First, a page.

Monday, March 05, 2012

Revisiting Nursing School (nine weeks in)

If you had asked me the week before reading break how nursing school was going, I'd have told you that while I still didn't love it, I was starting to feel like I was settling into a rhythm with it.  That I wasn't coming home quite as exhausted from the countless hours of group work, and it wasn't taking the whole three day weekend each week to recover enough energy to force myself out of bed on Tuesday mornings and go back to school.

I might have spoken too soon.

This last week, the first week back after reading week, was rough.

It held a midterm, an in class paper, and lots and lots (as always) of group work.

The paper went smoothly.  The midterm not so much.

There is nothing as frustrating to me as an exam that is designed to test if you can think like a professor, rather than if you've actually understood and internalized the material through a process of learning and critical evaluation.  Historically I've been a fan of multiple choice testing.  The principle being that the correct answer is one of the options right in front of you and you have to have prepared enough to narrow down the options and then choose the correct one.  This exam, well, it wasn't like that.  If this exam had been a short-answer test, on many of the questions you could have made a convincing case for three of the four options.  Since it wasn't a short answer question, you had to choose the "best answer."  The problem with that is that you needed to guess which one the professor thought was the right answer.  Other questions were designed to be tricky, with plays on words and needing to be able to pick out things like "malificence" was a wrong answer because to be right it should have said "non-malificence." The correct answer hinged on your ability to pick out the fact that the professor had deliberately left out three letters and a hyphen.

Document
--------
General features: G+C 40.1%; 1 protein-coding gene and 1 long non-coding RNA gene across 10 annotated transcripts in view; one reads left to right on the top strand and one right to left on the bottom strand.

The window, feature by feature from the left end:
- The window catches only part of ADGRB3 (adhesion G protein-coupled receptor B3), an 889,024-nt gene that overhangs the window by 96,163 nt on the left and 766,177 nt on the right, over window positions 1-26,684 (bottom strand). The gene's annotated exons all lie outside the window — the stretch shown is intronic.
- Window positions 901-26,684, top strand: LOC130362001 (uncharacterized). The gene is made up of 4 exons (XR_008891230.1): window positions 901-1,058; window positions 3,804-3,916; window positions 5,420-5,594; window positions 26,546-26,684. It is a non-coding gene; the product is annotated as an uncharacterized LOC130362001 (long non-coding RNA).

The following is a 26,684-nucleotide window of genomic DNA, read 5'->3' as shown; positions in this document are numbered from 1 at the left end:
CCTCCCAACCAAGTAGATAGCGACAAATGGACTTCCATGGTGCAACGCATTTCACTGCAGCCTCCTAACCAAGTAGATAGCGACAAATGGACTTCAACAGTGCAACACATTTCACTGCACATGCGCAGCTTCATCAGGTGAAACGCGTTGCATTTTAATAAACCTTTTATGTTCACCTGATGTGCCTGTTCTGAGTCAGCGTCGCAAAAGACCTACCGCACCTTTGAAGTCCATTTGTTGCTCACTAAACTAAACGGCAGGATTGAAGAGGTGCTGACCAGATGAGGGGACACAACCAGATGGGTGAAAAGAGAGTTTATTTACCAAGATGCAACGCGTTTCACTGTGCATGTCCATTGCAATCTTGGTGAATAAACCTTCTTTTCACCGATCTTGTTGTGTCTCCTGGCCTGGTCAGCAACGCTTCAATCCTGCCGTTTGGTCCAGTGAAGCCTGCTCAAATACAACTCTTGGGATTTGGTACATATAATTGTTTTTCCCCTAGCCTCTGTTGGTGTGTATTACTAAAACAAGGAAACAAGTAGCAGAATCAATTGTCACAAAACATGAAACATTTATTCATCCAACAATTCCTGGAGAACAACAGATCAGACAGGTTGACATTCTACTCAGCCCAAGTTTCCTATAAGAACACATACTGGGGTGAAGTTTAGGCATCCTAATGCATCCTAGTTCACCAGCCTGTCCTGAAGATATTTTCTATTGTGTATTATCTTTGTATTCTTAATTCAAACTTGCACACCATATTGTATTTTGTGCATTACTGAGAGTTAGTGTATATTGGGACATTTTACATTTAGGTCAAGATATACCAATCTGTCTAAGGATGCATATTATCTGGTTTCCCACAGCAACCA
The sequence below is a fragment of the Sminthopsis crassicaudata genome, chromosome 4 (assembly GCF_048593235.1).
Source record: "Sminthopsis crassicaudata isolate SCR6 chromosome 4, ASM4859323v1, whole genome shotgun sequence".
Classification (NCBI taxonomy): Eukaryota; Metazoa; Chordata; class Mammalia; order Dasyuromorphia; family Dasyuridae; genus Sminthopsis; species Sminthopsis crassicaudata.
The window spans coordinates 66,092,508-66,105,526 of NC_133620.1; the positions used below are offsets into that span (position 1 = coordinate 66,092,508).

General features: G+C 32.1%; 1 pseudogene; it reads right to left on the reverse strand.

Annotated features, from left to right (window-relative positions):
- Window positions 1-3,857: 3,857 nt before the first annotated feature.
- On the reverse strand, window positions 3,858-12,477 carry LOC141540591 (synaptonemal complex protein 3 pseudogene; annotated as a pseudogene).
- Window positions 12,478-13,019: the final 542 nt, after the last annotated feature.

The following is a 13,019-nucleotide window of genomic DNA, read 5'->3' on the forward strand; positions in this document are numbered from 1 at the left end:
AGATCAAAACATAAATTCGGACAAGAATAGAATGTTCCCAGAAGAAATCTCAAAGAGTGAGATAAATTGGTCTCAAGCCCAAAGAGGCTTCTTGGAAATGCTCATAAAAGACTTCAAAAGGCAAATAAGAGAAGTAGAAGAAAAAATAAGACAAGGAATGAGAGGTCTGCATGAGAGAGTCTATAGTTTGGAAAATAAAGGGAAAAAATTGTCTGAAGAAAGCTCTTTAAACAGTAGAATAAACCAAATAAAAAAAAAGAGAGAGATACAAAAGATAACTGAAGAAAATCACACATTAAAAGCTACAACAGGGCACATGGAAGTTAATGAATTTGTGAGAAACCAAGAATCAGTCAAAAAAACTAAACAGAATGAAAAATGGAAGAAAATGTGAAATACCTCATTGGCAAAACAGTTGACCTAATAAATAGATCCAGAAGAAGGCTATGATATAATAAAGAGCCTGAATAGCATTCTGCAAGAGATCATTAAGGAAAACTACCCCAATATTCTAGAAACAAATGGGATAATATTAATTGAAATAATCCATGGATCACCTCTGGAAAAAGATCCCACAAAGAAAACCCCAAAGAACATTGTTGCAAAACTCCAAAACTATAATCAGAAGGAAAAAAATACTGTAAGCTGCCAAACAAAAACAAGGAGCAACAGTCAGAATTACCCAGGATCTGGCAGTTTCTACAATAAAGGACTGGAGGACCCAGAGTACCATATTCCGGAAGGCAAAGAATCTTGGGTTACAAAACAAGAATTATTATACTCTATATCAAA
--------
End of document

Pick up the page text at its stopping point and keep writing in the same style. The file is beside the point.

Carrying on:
When I'd finished the sixty questions, I sat and commiserated with a couple of friends, and we eventually decided to drown our sorrows in carbohydrates.  We landed ourselves in the campus pub at 11am, talked ourselves out of ordering alcohol and ordered big plates of hamburgers and fries instead.  The carbs served their purpose and temporarily soothed my grouchy soul.

And then there was the group work.  Apparently a week spent away from it, in quiet, tore down any built-up levels of tolerance.  Let me say right up front that I really enjoy the individuals in my group.  I like the mix of personalities most of the time, and I like each of them as individuals.  But this week was exhausting and some of the activities reminded me of the principle that sometimes it is better to internalize honesty, rather than bluntly speaking your mind.  Before reading break, an hour of cleaning on Friday evening was usually enough to allow me to separate myself from the exhaustion of the week and settle into rest.  This last week, that simply didn't happen.  By Sunday afternoon I was still feeling exhausted and drained, dreading the return to this method of study that is the hardest for my introverted, formerly homeschooled, independent learning self.  I am reminding myself of a long conversation I had at the beginning of the semester with a trusted advisor about coping strategies for group work, and promising myself that I will do a better job of incorporating them in the week ahead.  I'm also reminding myself of the need to spend time with people who really understand, and I'm looking forward to a couple of "dates" with good friends in the coming week, including a skype date with my closest friend, who is also doing this "mature" student thing, albeit on the other side of the planet.